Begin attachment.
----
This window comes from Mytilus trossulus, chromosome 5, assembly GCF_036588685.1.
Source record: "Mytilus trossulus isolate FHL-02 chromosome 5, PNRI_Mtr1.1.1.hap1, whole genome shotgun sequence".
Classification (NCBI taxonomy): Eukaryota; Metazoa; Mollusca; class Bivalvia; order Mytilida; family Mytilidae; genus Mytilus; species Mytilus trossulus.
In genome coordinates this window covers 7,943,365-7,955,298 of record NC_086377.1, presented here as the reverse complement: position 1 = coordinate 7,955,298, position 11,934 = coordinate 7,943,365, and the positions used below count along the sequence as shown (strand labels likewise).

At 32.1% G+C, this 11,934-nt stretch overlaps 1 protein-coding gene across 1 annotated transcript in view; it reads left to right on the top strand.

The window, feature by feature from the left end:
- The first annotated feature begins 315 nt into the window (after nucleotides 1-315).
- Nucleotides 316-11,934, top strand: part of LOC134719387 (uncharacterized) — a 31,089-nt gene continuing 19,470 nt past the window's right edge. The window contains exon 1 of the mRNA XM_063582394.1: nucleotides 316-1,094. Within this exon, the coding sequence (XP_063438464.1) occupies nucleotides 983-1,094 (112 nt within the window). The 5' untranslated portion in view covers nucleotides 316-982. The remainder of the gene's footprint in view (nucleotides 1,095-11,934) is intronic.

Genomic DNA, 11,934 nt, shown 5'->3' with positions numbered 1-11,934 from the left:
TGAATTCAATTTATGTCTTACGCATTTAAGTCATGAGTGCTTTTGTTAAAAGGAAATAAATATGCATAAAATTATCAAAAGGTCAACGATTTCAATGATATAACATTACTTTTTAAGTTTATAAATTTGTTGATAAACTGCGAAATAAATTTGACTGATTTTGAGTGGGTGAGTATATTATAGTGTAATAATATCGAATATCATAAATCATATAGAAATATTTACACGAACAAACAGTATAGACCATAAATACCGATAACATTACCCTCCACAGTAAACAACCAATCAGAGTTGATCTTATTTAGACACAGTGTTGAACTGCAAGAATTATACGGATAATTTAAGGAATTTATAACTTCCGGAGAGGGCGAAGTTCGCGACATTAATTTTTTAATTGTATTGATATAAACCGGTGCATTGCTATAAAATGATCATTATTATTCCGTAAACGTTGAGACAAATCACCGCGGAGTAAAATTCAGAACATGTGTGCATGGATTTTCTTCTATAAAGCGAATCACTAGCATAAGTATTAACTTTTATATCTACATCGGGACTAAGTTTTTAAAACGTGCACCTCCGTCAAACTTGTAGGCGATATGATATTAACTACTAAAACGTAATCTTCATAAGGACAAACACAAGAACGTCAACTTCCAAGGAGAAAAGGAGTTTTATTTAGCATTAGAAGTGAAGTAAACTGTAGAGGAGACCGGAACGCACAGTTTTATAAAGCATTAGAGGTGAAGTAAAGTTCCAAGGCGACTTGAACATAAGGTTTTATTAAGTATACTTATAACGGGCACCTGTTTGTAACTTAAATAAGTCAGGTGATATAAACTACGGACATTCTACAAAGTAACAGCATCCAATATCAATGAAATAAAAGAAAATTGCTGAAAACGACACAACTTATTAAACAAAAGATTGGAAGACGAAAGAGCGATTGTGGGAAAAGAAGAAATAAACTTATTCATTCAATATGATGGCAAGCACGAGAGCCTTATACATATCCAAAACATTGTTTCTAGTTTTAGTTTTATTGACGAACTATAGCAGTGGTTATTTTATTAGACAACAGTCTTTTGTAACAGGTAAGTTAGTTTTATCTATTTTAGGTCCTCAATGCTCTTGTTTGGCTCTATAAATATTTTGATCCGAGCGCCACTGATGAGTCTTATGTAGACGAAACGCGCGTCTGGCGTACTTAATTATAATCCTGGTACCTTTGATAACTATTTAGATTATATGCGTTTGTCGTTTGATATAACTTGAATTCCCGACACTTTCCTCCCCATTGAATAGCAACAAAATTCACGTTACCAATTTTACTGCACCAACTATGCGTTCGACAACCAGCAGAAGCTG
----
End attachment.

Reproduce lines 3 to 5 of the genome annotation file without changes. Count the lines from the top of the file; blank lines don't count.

Classification (NCBI taxonomy): Eukaryota; Metazoa; Mollusca; class Bivalvia; order Mytilida; family Mytilidae; genus Mytilus; species Mytilus trossulus.
In genome coordinates this window covers 7,943,365-7,955,298 of record NC_086377.1, presented here as the reverse complement: position 1 = coordinate 7,955,298, position 11,934 = coordinate 7,943,365, and the positions used below count along the sequence as shown (strand labels likewise).

At 32.1% G+C, this 11,934-nt stretch overlaps 1 protein-coding gene across 1 annotated transcript in view; it reads left to right on the top strand.